Paul, Leahy, Massie & Scott Lead Bipartisan, Bicameral Introduction of the Justice Safety Valve Act

WASHINGTON, D.C. – Today, Senator Rand Paul (R-KY), Senator Patrick Leahy (D-VT), Representative Thomas Massie (R-KY), and Representative Bobby Scott (D-VA) introduced the Justice Safety Valve Act (S. 353/H.R. 706) in the Senate and House of Representatives.  The Justice Safety Valve Act would give federal judges the ability to impose sentences below mandatory minimums in appropriate cases based upon mitigating factors.

“Since mandatory sentencing began, America’s prison population has quadrupled, to 2.4 million. America now jails a higher percentage of its citizens than any other country due to mandatory minimum sentences. These sentences disproportionally affect minorities and low-income communities, while doing little to keep us safe. The federal government should get out of the way, and allow local and state judges to do their jobs. We must work hard in a bipartisan fashion to change these laws,” Sen. Paul said.

“Over the last several decades politicians have added more and more mandatory minimum sentences to our criminal laws because they make for a good ‘tough on crime’ message. But the truth is they do not make our communities safer and they are breaking the bank. They mean we send too many people to prison for far longer than is needed to keep us safe. Each time we do that we waste tens of thousands of taxpayer dollars, and we keep families apart. It is time we stop this irrational approach to sentencing, which is one of the reasons why we have the largest prison population in the world. Something has gone very wrong and our laws must change. This bill offers a simple solution. Get politicians out of the way and let judges judge,” Sen. Leahy said.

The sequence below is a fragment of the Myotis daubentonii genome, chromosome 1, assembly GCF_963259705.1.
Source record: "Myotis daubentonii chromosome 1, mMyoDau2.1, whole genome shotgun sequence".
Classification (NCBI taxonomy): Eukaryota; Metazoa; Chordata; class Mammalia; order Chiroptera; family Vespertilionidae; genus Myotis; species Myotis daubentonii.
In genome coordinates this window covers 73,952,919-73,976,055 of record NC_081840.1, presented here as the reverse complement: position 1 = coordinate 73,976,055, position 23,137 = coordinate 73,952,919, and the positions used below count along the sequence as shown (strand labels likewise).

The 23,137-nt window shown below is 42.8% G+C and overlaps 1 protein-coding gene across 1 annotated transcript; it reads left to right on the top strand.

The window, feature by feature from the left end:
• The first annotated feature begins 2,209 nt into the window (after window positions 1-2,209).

“The one-size-fits-all approach of federally mandated minimums does not give judges the latitude they need to ensure that punishments fit the crimes. As a result, nonviolent offenders are sometimes given excessive sentences,” said Rep. Massie.  “Furthermore, public safety can be compromised because violent offenders are released from our nation’s overcrowded prisons to make room for nonviolent offenders.”

“Mandatory minimum sentences have been studied extensively and have been found to distort rational sentencing systems, discriminate against minorities, waste money, and often require a judge to impose sentences that violate common sense,” stated Rep. Scott. “To add insult to injury, studies have shown that mandatory minimum sentences fail to reduce crime.  Our bill will give discretion back to federal judges so that they can consider all the facts, issues, and circumstances before sentencing.”

Mandatory minimums force federal judges to issue indiscriminate punishments, regardless of involvement, criminal history, mental health, addiction, and other mitigating factors. The Justice Safety Valve Act would apply the current “safety valve” provision to all federal crimes, allowing federal judges to tailor sentences on a case-by-case basis. Such judicial discretion would go a long way in helping to reduce the bloated federal prison population while also ensuring sentences fit the circumstances of the crime.

This landmark bipartisan, bicameral legislation would restore proportionality, fairness, and rationality to federal sentencing.  It would also reduce the overcrowding in federal facilities, which are currently operating at between 35-50% above their rated capacity, posing risks to both inmates and officers.  Lastly, it would reduce correctional spending, which currently accounts for almost a third of the Department of Justice’s annual budget.  Every dollar spent on corrections is one that deprives the Department of Justice’s ability to fund victim services, state and local law enforcement, staffing, investigation, and prosecution.

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